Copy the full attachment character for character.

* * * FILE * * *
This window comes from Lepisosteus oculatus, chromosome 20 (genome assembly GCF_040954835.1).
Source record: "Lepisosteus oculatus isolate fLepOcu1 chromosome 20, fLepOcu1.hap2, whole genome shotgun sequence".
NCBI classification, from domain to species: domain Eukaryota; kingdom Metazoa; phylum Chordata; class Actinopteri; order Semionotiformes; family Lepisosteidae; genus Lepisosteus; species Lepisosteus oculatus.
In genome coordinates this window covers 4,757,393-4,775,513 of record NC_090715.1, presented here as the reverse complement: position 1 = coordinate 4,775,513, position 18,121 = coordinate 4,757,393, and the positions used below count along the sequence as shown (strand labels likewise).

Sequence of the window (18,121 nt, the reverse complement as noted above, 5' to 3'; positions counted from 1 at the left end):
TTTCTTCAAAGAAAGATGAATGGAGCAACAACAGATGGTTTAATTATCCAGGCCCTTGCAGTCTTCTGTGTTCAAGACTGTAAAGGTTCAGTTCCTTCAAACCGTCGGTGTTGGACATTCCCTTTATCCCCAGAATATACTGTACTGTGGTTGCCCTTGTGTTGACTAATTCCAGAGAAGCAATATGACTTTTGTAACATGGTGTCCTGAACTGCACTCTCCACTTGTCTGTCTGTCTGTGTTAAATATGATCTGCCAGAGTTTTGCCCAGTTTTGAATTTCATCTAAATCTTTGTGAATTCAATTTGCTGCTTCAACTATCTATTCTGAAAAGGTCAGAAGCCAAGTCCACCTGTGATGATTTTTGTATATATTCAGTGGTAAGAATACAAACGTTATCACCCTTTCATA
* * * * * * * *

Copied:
This window comes from Lepisosteus oculatus, chromosome 20 (genome assembly GCF_040954835.1).
Source record: "Lepisosteus oculatus isolate fLepOcu1 chromosome 20, fLepOcu1.hap2, whole genome shotgun sequence".
NCBI classification, from domain to species: domain Eukaryota; kingdom Metazoa; phylum Chordata; class Actinopteri; order Semionotiformes; family Lepisosteidae; genus Lepisosteus; species Lepisosteus oculatus.
In genome coordinates this window covers 4,757,393-4,775,513 of record NC_090715.1, presented here as the reverse complement: position 1 = coordinate 4,775,513, position 18,121 = coordinate 4,757,393, and the positions used below count along the sequence as shown (strand labels likewise).

Sequence of the window (18,121 nt, the reverse complement as noted above, 5' to 3'; positions counted from 1 at the left end):
TTTCTTCAAAGAAAGATGAATGGAGCAACAACAGATGGTTTAATTATCCAGGCCCTTGCAGTCTTCTGTGTTCAAGACTGTAAAGGTTCAGTTCCTTCAAACCGTCGGTGTTGGACATTCCCTTTATCCCCAGAATATACTGTACTGTGGTTGCCCTTGTGTTGACTAATTCCAGAGAAGCAATATGACTTTTGTAACATGGTGTCCTGAACTGCACTCTCCACTTGTCTGTCTGTCTGTGTTAAATATGATCTGCCAGAGTTTTGCCCAGTTTTGAATTTCATCTAAATCTTTGTGAATTCAATTTGCTGCTTCAACTATCTATTCTGAAAAGGTCAGAAGCCAAGTCCACCTGTGATGATTTTTGTATATATTCAGTGGTAAGAATACAAACGTTATCACCCTTTCATA